Nonetheless, “I couldn’t work out how I’d survive without him, I felt helpless and trapped,” she wrote. “Abuse can take many forms and quite often the victims themselves don’t realise it is happening until it is too late… I had no self-confidence and low self-esteem.”
It was not until she began speaking to a prison therapist, she claims, that she began even to imagine herself capable of an independent life. Even then, John continued to exercise control, tracking her down illicitly after her release and posting an old photo of her to her new address, marked with the copyright symbol.
Which, of course, is exactly what (in the words of the prosecution at her trial) a “determined, resolute woman who was able to lie and deceive at length” would say. Remember too that the judge presiding over her trial concluded that, while Anne played an “instrumental rather than organising” role, she did so “efficiently” and “wholeheartedly”.
Yet in a post-#MeToo society locked in discourse about the abuse of power and the myriad ways that abuse can be exercised, Anne’s stories sound eerily familiar. Colleagues claimed that she looked so ill after reporting John missing that they recommended more time off. Her sons worried that she was not eating or sleeping and was “in a terrible state”.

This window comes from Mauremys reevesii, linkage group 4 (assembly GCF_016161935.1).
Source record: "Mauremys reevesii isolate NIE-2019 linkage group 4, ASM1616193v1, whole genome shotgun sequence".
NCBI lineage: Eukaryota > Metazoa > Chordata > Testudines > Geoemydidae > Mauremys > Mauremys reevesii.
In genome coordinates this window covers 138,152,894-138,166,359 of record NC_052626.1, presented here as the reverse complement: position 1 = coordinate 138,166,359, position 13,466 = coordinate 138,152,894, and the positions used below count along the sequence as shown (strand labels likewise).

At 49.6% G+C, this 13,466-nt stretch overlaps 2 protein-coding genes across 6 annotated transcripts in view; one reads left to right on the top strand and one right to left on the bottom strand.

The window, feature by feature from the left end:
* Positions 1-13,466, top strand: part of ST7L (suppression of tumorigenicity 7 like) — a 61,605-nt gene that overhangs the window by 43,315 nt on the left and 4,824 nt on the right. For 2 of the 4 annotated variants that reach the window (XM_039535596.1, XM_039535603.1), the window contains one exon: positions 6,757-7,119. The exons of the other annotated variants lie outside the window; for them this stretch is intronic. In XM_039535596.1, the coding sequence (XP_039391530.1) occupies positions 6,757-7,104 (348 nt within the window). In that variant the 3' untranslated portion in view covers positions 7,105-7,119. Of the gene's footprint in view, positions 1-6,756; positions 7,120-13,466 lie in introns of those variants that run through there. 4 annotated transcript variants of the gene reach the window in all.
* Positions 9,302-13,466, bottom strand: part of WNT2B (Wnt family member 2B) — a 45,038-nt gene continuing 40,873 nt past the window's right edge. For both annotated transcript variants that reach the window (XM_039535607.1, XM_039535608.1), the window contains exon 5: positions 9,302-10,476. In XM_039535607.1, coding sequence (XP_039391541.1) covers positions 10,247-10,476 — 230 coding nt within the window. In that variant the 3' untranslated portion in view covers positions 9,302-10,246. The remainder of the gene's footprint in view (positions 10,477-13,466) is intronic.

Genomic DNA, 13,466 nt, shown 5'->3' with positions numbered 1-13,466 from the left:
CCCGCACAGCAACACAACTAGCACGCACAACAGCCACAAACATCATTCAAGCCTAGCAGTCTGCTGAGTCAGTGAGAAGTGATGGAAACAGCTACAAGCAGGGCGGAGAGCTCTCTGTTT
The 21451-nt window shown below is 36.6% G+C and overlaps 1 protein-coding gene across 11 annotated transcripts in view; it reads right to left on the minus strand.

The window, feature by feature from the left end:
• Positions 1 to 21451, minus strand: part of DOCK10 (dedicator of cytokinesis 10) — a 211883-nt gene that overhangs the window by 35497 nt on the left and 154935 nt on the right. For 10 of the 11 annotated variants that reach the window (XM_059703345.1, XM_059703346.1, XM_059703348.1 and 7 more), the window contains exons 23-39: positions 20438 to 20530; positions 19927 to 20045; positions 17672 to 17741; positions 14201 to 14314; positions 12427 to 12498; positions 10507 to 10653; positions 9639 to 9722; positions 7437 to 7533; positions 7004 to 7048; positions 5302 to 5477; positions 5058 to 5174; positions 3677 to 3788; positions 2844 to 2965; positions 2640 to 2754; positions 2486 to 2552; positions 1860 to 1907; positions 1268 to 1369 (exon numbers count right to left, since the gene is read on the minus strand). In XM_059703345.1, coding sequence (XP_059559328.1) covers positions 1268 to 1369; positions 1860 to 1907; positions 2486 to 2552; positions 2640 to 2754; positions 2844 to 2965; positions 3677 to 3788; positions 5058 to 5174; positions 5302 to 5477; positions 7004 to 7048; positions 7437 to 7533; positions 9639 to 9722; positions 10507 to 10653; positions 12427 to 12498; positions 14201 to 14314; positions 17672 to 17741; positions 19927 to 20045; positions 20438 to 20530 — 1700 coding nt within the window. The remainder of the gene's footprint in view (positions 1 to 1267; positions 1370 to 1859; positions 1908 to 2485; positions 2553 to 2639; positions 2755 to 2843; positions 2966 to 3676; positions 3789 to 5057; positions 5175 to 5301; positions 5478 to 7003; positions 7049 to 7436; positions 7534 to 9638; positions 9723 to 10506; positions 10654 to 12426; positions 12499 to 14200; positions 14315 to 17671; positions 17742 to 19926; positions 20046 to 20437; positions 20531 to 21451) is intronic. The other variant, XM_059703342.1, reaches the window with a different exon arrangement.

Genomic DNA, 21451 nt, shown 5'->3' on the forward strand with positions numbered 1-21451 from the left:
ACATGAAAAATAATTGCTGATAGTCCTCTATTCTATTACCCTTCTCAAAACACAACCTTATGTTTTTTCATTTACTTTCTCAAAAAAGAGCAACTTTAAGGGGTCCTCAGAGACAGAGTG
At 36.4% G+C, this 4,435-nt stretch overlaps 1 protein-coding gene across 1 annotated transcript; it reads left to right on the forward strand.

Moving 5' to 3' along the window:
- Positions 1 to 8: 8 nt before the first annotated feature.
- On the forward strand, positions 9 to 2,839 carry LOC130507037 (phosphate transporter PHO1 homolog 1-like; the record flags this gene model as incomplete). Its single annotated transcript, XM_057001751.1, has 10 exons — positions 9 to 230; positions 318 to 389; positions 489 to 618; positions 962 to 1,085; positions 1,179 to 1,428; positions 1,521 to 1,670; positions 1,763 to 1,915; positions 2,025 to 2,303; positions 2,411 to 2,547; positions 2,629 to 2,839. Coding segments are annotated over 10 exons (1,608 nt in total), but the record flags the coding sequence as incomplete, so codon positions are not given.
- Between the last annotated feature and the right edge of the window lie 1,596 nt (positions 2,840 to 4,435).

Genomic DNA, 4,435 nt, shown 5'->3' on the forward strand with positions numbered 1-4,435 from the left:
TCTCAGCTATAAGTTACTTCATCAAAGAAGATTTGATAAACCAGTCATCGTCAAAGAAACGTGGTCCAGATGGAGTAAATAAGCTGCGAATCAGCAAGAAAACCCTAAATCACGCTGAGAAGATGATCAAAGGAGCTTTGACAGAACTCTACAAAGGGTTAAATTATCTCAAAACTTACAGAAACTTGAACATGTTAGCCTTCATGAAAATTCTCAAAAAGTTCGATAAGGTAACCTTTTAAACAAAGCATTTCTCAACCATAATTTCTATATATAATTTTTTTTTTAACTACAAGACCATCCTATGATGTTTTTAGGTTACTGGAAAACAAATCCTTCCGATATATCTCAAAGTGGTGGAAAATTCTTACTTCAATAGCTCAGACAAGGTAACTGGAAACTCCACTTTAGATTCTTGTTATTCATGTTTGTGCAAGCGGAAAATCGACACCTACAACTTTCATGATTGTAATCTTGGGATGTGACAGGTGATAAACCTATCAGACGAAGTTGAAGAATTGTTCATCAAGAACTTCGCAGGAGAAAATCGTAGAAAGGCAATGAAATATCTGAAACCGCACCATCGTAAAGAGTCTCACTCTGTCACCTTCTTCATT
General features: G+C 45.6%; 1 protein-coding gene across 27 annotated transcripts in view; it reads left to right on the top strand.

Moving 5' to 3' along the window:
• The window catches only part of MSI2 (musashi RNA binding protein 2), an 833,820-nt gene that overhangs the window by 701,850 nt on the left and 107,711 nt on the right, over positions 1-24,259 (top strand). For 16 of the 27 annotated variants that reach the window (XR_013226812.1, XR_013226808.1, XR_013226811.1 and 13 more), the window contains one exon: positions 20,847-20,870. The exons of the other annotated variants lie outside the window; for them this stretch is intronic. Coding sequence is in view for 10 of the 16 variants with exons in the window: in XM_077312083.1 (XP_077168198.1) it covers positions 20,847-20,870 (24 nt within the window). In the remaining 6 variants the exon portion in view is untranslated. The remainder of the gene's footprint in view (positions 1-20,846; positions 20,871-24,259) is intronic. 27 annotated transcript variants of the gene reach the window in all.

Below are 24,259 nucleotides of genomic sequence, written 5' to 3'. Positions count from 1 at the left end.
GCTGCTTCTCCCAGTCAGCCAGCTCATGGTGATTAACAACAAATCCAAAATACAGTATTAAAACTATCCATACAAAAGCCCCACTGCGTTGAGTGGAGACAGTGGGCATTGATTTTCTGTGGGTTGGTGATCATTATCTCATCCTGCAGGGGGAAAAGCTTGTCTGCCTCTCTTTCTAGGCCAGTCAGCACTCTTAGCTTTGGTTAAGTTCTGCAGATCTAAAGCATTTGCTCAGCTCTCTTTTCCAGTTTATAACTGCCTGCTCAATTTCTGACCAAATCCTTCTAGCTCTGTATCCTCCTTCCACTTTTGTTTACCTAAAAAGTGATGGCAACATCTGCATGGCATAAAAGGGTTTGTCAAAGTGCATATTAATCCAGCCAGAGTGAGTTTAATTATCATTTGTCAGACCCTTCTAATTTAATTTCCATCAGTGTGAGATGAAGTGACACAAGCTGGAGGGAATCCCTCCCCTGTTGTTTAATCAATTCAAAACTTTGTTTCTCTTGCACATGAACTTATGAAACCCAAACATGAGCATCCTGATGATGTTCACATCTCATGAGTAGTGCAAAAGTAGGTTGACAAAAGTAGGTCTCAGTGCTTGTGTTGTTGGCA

In 2008 this was judged the performance of a lifetime by the press, police and courts. Yet today, there is little debate that a person’s will can be overborne in plenty of ways that are not physically violent, yet are no less overbearing. We have a vocabulary replete with terms for these techniques: gaslighting, negging, coercive control. Not so 13 years ago, at the time of Anne’s trial. Put aside, for a moment, questions about the veracity of her claims, and consider instead how she seems to struggle even to articulate them.